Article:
Over 400 of farmer Duncan Barr's animals have been slaughtered in the Mycoplasma bovis response.
The result is two vast blocks of land, empty and unused.
He understands why the cull was necessary, but is blunt when it comes to his assessment of the process: "Shambles."
"[It's been] pretty chaotic really, and really lacking on the human front," he said. "Their shortcomings on human welfare and farmer welfare is just abysmal.
A progress report from the Ministry of Primary Industry's (MPI's) own group of advisers calls into question their plan.
- Misinformation puts extra pressure on M bovis farmers
- Tasman fire: M bovis poses extra challenge for farmers
- 'Massive achievement': New Zealand set to eradicate M bovis
It states "there's concern that the impacts of an eradication campaign may be greater than the benefits".
There are problems with the timeliness and transparency of decision-making that's impacting compliance and the trust of farmers.
And MPI's at risk of losing its social licence - meaning farmers are fed up.
So does MPI accept the eradication programme's under threat? MPI's M bovis director Geoff Gwyn doesn't think so.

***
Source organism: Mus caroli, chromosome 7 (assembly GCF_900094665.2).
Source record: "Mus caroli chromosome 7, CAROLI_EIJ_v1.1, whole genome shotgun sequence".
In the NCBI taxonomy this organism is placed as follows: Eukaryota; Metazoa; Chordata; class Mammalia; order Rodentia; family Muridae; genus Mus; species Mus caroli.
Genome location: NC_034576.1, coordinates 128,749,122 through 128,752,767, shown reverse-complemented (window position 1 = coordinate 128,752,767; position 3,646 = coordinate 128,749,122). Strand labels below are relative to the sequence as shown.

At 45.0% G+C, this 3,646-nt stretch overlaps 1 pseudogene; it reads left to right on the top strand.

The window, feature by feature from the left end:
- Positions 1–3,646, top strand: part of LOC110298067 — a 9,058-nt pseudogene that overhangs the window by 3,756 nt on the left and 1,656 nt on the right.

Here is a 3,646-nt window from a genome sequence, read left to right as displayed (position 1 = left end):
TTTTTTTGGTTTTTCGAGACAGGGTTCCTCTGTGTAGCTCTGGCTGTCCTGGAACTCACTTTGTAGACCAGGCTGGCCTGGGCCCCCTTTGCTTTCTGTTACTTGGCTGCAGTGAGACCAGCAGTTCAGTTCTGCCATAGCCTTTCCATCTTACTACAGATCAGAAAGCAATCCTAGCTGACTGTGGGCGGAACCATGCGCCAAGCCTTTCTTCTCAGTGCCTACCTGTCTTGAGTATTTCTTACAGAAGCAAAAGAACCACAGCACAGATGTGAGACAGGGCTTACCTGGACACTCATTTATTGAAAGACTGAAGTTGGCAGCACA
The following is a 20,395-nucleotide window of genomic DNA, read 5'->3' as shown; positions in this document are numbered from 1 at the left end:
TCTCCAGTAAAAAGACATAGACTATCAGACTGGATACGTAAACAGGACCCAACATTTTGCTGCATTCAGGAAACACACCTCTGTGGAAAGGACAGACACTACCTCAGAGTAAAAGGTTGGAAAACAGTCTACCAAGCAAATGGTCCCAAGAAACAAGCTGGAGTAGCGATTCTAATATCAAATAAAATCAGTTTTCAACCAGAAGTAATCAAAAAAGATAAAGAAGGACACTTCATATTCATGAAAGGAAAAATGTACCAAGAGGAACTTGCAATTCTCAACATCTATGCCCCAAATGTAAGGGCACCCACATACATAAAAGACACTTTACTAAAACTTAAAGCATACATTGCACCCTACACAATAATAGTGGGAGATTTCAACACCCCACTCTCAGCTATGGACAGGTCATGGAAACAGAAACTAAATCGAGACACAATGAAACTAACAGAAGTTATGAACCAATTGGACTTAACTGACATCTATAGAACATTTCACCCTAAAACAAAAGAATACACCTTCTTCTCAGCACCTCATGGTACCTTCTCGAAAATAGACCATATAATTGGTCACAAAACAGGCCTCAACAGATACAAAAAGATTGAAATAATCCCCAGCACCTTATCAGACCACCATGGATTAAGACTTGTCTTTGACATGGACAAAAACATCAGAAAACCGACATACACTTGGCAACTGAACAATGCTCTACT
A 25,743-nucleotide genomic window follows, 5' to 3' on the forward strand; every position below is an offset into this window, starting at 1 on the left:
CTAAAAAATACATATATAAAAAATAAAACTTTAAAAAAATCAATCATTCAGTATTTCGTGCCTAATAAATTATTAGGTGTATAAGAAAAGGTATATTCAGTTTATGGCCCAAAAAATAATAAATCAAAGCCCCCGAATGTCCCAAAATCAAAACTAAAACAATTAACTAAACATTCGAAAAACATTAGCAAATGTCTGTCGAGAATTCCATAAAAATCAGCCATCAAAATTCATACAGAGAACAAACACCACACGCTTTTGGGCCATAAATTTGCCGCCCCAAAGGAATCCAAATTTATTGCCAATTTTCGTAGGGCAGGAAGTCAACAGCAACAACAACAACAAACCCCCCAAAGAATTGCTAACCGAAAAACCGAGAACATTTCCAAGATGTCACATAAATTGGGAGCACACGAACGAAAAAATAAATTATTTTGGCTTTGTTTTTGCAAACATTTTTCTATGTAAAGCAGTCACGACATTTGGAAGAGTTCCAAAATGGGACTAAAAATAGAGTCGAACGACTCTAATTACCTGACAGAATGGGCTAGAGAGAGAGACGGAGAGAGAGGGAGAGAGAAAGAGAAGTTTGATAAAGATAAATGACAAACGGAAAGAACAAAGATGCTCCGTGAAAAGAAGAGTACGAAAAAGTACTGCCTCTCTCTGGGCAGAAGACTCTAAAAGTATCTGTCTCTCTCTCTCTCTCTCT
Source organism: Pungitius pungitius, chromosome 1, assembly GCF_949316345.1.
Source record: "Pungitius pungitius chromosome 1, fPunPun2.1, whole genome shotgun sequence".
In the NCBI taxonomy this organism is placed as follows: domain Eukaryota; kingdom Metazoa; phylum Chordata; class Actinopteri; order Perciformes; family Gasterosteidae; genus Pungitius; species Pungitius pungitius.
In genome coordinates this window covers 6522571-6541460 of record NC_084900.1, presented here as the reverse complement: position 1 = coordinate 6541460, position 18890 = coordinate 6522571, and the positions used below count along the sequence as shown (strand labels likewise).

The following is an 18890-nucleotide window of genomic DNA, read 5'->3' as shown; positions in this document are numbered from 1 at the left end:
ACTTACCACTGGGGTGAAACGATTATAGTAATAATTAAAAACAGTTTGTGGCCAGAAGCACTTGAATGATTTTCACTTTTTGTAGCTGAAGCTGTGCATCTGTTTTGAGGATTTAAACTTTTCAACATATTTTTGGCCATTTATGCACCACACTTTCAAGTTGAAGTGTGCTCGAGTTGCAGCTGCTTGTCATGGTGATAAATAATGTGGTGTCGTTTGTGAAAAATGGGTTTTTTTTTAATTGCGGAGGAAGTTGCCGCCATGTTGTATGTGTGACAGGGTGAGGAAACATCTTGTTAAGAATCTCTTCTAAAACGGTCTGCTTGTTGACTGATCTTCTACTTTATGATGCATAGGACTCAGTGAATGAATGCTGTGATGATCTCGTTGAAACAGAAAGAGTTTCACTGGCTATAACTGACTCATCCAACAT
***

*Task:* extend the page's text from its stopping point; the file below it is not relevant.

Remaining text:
"No I don't think it's under threat. I think that Technical Advisory Group has given us a solid pass mark, but what it's also indicated is some areas we need to focus on."
Mr Barr has a different take on it.
"It's just impossible to work with them."
The reports highlights issues because of inconclusive testing - but says the plan to eradicate the disease "remains technically feasible".
MPI says it's doing its best to make the process as easy as possible, but Mr Gwyn can't make any promises.
"I can't promise a zero-pain process. We're locking down someone's property. It's always going to be hard."
Federated Farmers President Katie Milne says she hopes their work won't go to waste.
"It would be a real shame - in my view and a lot of people's view - to throw away all the investment we've done in having a good go at eradication."
Mr Barr is typical of the problem the report describes - he was fully behind eradication a few months ago, but that's changed.
The real danger for MPI is that it could lose the support of farmers, and that's crucial to the operation's success.
Mr Barr has lost faith.
"At the moment, it's about protecting myself and my business. Have I got belief in the eradication process? It's a simple no."
There's no doubt the response to the disease, and slow pace of pay-outs, has left some farmers in a dire financial situation.
Newshub spoke to five farmers, all from the South Island, who say there's a real possibility their business will fold and they'll have to walk off their farms.